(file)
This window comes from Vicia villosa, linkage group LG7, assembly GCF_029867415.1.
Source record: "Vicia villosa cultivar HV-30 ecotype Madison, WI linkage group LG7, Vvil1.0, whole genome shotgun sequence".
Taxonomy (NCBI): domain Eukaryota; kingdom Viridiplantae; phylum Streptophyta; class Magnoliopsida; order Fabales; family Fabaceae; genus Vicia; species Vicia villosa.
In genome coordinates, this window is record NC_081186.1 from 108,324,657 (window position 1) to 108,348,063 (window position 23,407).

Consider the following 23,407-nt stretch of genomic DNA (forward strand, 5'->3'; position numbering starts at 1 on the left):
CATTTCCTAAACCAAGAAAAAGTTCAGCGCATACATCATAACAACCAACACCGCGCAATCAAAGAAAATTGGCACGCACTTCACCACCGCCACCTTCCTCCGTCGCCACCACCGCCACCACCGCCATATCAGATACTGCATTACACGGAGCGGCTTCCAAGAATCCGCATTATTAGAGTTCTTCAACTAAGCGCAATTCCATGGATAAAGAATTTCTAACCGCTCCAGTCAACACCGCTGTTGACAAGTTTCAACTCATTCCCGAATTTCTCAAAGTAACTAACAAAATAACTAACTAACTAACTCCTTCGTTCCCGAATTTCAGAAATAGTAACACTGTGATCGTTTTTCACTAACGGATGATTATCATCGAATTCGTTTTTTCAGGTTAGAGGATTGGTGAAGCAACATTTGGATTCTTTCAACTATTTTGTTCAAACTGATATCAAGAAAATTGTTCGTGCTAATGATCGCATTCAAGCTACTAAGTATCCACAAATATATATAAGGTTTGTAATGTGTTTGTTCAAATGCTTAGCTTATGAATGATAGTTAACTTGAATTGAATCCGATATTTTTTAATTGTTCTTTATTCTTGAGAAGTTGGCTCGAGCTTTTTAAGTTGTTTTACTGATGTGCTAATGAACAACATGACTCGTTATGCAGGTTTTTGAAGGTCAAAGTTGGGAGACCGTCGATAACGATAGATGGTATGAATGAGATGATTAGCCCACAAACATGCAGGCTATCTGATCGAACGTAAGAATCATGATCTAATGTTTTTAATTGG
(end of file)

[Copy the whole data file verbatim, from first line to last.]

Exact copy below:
This window comes from Vicia villosa, linkage group LG7, assembly GCF_029867415.1.
Source record: "Vicia villosa cultivar HV-30 ecotype Madison, WI linkage group LG7, Vvil1.0, whole genome shotgun sequence".
Taxonomy (NCBI): domain Eukaryota; kingdom Viridiplantae; phylum Streptophyta; class Magnoliopsida; order Fabales; family Fabaceae; genus Vicia; species Vicia villosa.
In genome coordinates, this window is record NC_081186.1 from 108,324,657 (window position 1) to 108,348,063 (window position 23,407).

Consider the following 23,407-nt stretch of genomic DNA (forward strand, 5'->3'; position numbering starts at 1 on the left):
CATTTCCTAAACCAAGAAAAAGTTCAGCGCATACATCATAACAACCAACACCGCGCAATCAAAGAAAATTGGCACGCACTTCACCACCGCCACCTTCCTCCGTCGCCACCACCGCCACCACCGCCATATCAGATACTGCATTACACGGAGCGGCTTCCAAGAATCCGCATTATTAGAGTTCTTCAACTAAGCGCAATTCCATGGATAAAGAATTTCTAACCGCTCCAGTCAACACCGCTGTTGACAAGTTTCAACTCATTCCCGAATTTCTCAAAGTAACTAACAAAATAACTAACTAACTAACTCCTTCGTTCCCGAATTTCAGAAATAGTAACACTGTGATCGTTTTTCACTAACGGATGATTATCATCGAATTCGTTTTTTCAGGTTAGAGGATTGGTGAAGCAACATTTGGATTCTTTCAACTATTTTGTTCAAACTGATATCAAGAAAATTGTTCGTGCTAATGATCGCATTCAAGCTACTAAGTATCCACAAATATATATAAGGTTTGTAATGTGTTTGTTCAAATGCTTAGCTTATGAATGATAGTTAACTTGAATTGAATCCGATATTTTTTAATTGTTCTTTATTCTTGAGAAGTTGGCTCGAGCTTTTTAAGTTGTTTTACTGATGTGCTAATGAACAACATGACTCGTTATGCAGGTTTTTGAAGGTCAAAGTTGGGAGACCGTCGATAACGATAGATGGTATGAATGAGATGATTAGCCCACAAACATGCAGGCTATCTGATCGAACGTAAGAATCATGATCTAATGTTTTTAATTGG